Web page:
A scholarly music analysis book specifically focused on musical theater
This book offers a series of essays that show the integrated role that musical structure (including harmony, melody, rhythm, meter, form, and musical association) plays in making sense of what transpires onstage in musicals. Written by a group of music analysts who care deeply about musical theater, this collection provides new understanding of how musicals are put together, how composers and lyricists structure words and music to complement one another, and how music helps us understand the human relationships and historical and social contexts. Using a wide range of musical examples, representing the history of musical theater from the 1920s to the present day, the book explores how music interacts with dramatic elements within individual shows and other pieces within and outside of the genre. These essays invite readers to consider issues that are fundamental both to our understanding of musical theater and to the multiple ways we engage with music.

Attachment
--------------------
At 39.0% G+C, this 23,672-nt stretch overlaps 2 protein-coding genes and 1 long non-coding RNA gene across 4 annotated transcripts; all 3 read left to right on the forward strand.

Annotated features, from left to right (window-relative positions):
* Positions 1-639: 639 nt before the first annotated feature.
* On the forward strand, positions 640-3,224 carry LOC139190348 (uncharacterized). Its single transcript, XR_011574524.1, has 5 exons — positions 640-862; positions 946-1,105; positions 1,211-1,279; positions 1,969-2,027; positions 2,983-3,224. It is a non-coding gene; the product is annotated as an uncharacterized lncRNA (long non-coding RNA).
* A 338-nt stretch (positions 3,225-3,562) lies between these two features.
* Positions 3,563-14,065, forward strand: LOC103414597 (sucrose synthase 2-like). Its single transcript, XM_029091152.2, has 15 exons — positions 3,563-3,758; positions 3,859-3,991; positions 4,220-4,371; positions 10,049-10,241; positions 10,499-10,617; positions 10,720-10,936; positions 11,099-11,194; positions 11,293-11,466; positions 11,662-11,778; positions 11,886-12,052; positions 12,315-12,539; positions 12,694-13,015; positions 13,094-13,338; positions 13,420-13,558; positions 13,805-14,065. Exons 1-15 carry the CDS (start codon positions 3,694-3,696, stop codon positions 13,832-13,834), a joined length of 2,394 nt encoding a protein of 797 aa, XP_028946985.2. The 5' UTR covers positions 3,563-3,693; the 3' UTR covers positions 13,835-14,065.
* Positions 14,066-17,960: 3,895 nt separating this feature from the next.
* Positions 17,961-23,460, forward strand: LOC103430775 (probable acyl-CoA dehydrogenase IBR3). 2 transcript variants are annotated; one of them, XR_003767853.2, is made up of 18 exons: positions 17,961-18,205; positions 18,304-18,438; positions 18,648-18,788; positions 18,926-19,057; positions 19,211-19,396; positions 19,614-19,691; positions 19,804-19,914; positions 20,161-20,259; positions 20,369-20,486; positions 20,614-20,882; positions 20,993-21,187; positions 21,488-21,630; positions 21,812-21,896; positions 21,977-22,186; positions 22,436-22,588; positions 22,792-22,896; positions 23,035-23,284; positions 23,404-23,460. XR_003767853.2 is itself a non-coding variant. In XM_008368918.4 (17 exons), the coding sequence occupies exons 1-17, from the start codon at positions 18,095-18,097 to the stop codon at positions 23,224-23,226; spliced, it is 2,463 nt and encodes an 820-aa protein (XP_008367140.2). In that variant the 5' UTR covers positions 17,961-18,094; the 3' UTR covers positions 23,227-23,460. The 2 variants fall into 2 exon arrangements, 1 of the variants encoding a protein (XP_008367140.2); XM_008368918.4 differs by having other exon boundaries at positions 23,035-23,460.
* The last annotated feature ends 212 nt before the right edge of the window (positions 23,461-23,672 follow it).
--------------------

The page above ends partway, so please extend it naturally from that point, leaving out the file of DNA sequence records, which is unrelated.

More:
Michael Buchler is Professor of Music Theory at Florida State University.
Gregory J. Decker is Associate Professor of Music Theory at Bowling Green State University.
“This collection makes a significant contribution to the study of Anglophone musical theater by grounding discussions of meaning in the particulars of musical materials, using sophisticated methods developed by scholars of classical and popular music repertories. It touches on musicals old and new, traditional and experimental, conservative and progressive. It should inspire (if we’re lucky) even more such scholarship on this historically and culturally significant musical tradition.”- Christopher Doll
—Christopher Doll, Rutgers University
“An important, timely, and engaging collection of essays on analytic approaches to the Broadway musical. The breadth of repertoire and analytical methodologies is impressive, and this reader learned something new from every essay.”- William Marvin
—William Marvin, Eastman School of Music